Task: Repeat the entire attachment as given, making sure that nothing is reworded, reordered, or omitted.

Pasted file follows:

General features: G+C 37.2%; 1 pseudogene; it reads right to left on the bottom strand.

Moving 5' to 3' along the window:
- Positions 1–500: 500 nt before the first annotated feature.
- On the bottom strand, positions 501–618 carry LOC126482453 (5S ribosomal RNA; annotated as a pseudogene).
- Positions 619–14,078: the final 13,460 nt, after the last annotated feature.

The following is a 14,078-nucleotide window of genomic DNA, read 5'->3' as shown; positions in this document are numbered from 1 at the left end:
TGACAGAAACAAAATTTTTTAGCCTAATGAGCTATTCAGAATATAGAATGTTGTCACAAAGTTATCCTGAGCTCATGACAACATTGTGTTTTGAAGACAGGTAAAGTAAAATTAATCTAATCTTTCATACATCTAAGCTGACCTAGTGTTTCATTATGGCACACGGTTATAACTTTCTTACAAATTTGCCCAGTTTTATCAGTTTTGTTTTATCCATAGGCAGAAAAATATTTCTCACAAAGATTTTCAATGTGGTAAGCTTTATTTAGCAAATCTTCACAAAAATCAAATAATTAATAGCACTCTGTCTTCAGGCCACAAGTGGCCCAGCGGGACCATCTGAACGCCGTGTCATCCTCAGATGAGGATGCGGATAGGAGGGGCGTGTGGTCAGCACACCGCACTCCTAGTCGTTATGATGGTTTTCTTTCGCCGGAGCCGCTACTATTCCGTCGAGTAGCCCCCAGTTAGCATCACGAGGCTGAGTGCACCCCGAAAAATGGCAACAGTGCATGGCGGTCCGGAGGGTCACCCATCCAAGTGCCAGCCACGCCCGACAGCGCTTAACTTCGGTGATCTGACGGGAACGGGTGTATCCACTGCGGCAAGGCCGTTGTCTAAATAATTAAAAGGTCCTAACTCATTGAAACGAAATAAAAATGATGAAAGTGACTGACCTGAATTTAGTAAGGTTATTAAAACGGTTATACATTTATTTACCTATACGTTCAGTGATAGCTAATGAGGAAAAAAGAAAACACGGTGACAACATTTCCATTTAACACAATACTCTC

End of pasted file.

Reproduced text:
General features: G+C 37.2%; 1 pseudogene; it reads right to left on the bottom strand.

Moving 5' to 3' along the window:
- Positions 1–500: 500 nt before the first annotated feature.
- On the bottom strand, positions 501–618 carry LOC126482453 (5S ribosomal RNA; annotated as a pseudogene).
- Positions 619–14,078: the final 13,460 nt, after the last annotated feature.

The following is a 14,078-nucleotide window of genomic DNA, read 5'->3' as shown; positions in this document are numbered from 1 at the left end:
TGACAGAAACAAAATTTTTTAGCCTAATGAGCTATTCAGAATATAGAATGTTGTCACAAAGTTATCCTGAGCTCATGACAACATTGTGTTTTGAAGACAGGTAAAGTAAAATTAATCTAATCTTTCATACATCTAAGCTGACCTAGTGTTTCATTATGGCACACGGTTATAACTTTCTTACAAATTTGCCCAGTTTTATCAGTTTTGTTTTATCCATAGGCAGAAAAATATTTCTCACAAAGATTTTCAATGTGGTAAGCTTTATTTAGCAAATCTTCACAAAAATCAAATAATTAATAGCACTCTGTCTTCAGGCCACAAGTGGCCCAGCGGGACCATCTGAACGCCGTGTCATCCTCAGATGAGGATGCGGATAGGAGGGGCGTGTGGTCAGCACACCGCACTCCTAGTCGTTATGATGGTTTTCTTTCGCCGGAGCCGCTACTATTCCGTCGAGTAGCCCCCAGTTAGCATCACGAGGCTGAGTGCACCCCGAAAAATGGCAACAGTGCATGGCGGTCCGGAGGGTCACCCATCCAAGTGCCAGCCACGCCCGACAGCGCTTAACTTCGGTGATCTGACGGGAACGGGTGTATCCACTGCGGCAAGGCCGTTGTCTAAATAATTAAAAGGTCCTAACTCATTGAAACGAAATAAAAATGATGAAAGTGACTGACCTGAATTTAGTAAGGTTATTAAAACGGTTATACATTTATTTACCTATACGTTCAGTGATAGCTAATGAGGAAAAAAGAAAACACGGTGACAACATTTCCATTTAACACAATACTCTC